So you’re not ready to quit your “day job,” but you want to start a business? Many entrepreneurs dip their toes to test the waters by launching their businesses part-time. In some ways, it’s the best of both worlds; you pursue your dream of business ownership while still bringing home a steady paycheck.

Although there are some considerations unique to starting a business part-time, you’ll find other aspects are the same as when starting a company full-time.

For example, you have to take the necessary steps to operate your business legally.

Make sure you can legally use your business name.

Either check your state’s Secretary of State database or do a corporate name search to see if anyone else has registered the name you want. I also advise using CorpNet’s free trademark search tool to see if someone has already filed for a trademark on the name.
Select a business structure.

By default, your business will be considered a sole proprietor unless you file for a different legal structure. Operating as a sole proprietorship offers simplicity, but it does not separate your personal and business finances and liabilities. That means if your business is sued, your personal assets might be in jeopardy.

Wednesday, March 15, 2017

Should You Buy A Business Or Start One From Scratch?

Hope your New Year is off to a great start! As you’re looking to make 2017 a year of prosperity, have you set your sights on becoming a business owner? If so, you’re probably wondering whether buying an existing business or starting your own company will offer the best chances of success.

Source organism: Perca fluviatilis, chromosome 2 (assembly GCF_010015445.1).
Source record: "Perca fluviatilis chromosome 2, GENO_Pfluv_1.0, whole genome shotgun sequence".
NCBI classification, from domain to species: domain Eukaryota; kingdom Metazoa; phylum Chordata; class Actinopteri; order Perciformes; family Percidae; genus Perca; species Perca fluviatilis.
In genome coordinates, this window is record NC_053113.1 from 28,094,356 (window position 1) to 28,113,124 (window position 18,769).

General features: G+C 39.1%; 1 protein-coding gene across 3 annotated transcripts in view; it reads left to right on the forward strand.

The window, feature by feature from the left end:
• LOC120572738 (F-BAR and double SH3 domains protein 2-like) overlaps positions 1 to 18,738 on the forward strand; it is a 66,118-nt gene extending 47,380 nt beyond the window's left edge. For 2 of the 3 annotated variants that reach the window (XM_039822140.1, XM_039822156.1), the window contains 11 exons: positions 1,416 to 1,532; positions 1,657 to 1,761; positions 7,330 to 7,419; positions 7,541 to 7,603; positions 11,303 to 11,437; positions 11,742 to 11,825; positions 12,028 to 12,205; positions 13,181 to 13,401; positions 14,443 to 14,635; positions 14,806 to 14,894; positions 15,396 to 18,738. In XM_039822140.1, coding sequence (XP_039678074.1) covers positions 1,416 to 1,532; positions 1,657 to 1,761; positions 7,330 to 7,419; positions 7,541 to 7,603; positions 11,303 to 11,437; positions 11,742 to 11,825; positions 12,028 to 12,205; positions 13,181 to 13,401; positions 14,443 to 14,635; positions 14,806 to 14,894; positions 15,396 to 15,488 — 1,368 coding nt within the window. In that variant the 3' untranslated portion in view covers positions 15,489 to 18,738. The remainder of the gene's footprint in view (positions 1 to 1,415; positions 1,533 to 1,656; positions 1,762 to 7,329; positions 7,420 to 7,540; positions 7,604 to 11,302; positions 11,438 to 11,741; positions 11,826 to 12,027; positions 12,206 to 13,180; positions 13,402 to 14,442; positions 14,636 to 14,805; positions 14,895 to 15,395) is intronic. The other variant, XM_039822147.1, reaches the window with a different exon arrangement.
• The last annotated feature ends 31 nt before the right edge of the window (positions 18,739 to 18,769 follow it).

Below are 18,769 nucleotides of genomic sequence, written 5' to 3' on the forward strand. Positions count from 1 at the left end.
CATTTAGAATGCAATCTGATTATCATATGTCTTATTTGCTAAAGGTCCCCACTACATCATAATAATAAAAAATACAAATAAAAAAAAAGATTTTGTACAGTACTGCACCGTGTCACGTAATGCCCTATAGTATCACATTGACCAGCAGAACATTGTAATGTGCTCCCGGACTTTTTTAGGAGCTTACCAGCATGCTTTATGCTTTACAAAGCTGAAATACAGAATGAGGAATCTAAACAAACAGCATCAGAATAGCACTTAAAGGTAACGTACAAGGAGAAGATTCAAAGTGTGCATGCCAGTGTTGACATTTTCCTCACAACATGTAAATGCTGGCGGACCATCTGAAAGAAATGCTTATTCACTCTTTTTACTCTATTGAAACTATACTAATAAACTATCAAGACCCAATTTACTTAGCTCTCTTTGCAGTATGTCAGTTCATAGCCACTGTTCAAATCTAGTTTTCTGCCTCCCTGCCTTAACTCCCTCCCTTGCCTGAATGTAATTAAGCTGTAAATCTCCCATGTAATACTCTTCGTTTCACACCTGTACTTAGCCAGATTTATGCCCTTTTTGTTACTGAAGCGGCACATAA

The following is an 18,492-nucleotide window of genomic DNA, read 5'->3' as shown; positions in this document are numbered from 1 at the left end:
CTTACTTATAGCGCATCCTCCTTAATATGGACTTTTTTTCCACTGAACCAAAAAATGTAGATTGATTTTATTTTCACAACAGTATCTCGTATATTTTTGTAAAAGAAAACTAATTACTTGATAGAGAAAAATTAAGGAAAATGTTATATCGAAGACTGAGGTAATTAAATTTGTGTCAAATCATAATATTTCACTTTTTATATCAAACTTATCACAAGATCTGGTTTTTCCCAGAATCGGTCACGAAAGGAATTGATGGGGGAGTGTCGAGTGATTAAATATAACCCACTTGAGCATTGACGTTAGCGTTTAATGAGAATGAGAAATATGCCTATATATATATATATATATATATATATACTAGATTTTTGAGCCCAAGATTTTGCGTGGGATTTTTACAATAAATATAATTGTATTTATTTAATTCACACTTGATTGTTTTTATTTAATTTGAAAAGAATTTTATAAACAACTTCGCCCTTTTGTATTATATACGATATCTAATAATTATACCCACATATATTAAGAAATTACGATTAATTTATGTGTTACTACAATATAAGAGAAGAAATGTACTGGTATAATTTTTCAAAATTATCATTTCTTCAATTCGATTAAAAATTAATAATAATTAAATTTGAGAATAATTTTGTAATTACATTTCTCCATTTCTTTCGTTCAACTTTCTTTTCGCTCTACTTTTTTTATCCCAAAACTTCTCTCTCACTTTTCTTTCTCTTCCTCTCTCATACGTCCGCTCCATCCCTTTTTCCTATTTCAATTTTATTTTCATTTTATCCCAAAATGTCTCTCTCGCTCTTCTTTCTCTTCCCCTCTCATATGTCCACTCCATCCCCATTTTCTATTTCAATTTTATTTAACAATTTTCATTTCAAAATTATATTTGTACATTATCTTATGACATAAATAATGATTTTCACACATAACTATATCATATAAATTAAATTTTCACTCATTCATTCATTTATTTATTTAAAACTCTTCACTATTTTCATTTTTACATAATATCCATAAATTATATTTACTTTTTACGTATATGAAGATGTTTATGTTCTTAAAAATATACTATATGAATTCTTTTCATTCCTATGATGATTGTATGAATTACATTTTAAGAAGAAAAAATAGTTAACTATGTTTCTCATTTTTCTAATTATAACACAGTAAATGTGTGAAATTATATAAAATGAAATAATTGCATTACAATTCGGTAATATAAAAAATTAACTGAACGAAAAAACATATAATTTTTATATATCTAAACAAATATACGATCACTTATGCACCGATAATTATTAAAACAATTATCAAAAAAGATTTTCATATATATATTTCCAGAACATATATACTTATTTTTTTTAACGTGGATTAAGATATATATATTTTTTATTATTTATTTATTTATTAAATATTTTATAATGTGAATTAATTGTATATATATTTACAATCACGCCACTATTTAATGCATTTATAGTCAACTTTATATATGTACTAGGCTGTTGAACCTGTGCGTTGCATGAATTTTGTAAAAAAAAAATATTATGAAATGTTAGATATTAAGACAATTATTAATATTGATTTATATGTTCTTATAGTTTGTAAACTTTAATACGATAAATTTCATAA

Both have their advantages and challenges, so how do you choose? I wish there were an easy answer, but I’m afraid you’ll need to do some research and put some serious thought into your decision. As you explore your options, consider the following pros and cons of starting a business from scratch and buying an established one.

Pros Of Starting From Scratch

• You begin with a squeaky clean slate, establishing and building your brand reputation from Day 1.
• You build your team fresh and new, selecting the right people for the right positions.
• You create your workflows to maximize productivity, without having any inefficient past processes to “fix.”
• You choose and develop the products, services, and packages you’ll offer to your customers.
• You establish your pricing to ensure profitability from the start.
• You choose your business’s legal structure to ensure the degree of liability protection you need and the most favorable tax situation.